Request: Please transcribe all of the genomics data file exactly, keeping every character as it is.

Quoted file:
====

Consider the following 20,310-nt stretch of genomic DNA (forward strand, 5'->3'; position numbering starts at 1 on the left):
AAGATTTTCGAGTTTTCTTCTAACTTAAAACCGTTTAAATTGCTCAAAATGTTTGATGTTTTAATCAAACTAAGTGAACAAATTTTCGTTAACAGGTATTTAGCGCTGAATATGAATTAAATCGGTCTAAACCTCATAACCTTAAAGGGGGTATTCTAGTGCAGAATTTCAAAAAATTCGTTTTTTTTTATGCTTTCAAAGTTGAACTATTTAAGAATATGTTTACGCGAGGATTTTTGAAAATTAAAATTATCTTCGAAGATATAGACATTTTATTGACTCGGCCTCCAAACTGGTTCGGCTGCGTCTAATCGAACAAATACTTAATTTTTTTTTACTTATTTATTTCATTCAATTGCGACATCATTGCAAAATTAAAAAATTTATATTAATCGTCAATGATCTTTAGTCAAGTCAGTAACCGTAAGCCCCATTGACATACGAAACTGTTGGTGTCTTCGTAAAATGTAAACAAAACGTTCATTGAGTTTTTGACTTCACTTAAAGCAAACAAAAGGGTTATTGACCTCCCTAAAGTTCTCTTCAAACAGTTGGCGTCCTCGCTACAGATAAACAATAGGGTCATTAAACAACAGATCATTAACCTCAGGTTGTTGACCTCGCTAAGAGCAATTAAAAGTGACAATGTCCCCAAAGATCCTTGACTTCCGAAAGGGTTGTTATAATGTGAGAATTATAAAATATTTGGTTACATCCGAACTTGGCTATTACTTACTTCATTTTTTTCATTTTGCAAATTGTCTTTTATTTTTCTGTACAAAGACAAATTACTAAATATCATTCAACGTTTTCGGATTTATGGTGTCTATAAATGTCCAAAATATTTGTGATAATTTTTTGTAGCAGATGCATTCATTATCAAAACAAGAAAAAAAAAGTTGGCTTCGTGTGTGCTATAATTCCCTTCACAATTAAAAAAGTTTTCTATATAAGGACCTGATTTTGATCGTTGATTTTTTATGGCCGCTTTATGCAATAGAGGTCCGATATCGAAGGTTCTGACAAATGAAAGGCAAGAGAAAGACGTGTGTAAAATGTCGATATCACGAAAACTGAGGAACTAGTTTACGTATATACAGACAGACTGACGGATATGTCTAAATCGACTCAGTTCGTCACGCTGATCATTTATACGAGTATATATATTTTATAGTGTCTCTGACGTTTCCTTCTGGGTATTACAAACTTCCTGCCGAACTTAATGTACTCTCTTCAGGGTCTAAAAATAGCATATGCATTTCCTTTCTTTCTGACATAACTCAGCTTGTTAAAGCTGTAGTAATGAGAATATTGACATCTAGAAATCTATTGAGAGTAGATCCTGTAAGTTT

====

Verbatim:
Consider the following 20,310-nt stretch of genomic DNA (forward strand, 5'->3'; position numbering starts at 1 on the left):
AAGATTTTCGAGTTTTCTTCTAACTTAAAACCGTTTAAATTGCTCAAAATGTTTGATGTTTTAATCAAACTAAGTGAACAAATTTTCGTTAACAGGTATTTAGCGCTGAATATGAATTAAATCGGTCTAAACCTCATAACCTTAAAGGGGGTATTCTAGTGCAGAATTTCAAAAAATTCGTTTTTTTTTATGCTTTCAAAGTTGAACTATTTAAGAATATGTTTACGCGAGGATTTTTGAAAATTAAAATTATCTTCGAAGATATAGACATTTTATTGACTCGGCCTCCAAACTGGTTCGGCTGCGTCTAATCGAACAAATACTTAATTTTTTTTTACTTATTTATTTCATTCAATTGCGACATCATTGCAAAATTAAAAAATTTATATTAATCGTCAATGATCTTTAGTCAAGTCAGTAACCGTAAGCCCCATTGACATACGAAACTGTTGGTGTCTTCGTAAAATGTAAACAAAACGTTCATTGAGTTTTTGACTTCACTTAAAGCAAACAAAAGGGTTATTGACCTCCCTAAAGTTCTCTTCAAACAGTTGGCGTCCTCGCTACAGATAAACAATAGGGTCATTAAACAACAGATCATTAACCTCAGGTTGTTGACCTCGCTAAGAGCAATTAAAAGTGACAATGTCCCCAAAGATCCTTGACTTCCGAAAGGGTTGTTATAATGTGAGAATTATAAAATATTTGGTTACATCCGAACTTGGCTATTACTTACTTCATTTTTTTCATTTTGCAAATTGTCTTTTATTTTTCTGTACAAAGACAAATTACTAAATATCATTCAACGTTTTCGGATTTATGGTGTCTATAAATGTCCAAAATATTTGTGATAATTTTTTGTAGCAGATGCATTCATTATCAAAACAAGAAAAAAAAAGTTGGCTTCGTGTGTGCTATAATTCCCTTCACAATTAAAAAAGTTTTCTATATAAGGACCTGATTTTGATCGTTGATTTTTTATGGCCGCTTTATGCAATAGAGGTCCGATATCGAAGGTTCTGACAAATGAAAGGCAAGAGAAAGACGTGTGTAAAATGTCGATATCACGAAAACTGAGGAACTAGTTTACGTATATACAGACAGACTGACGGATATGTCTAAATCGACTCAGTTCGTCACGCTGATCATTTATACGAGTATATATATTTTATAGTGTCTCTGACGTTTCCTTCTGGGTATTACAAACTTCCTGCCGAACTTAATGTACTCTCTTCAGGGTCTAAAAATAGCATATGCATTTCCTTTCTTTCTGACATAACTCAGCTTGTTAAAGCTGTAGTAATGAGAATATTGACATCTAGAAATCTATTGAGAGTAGATCCTGTAAGTTT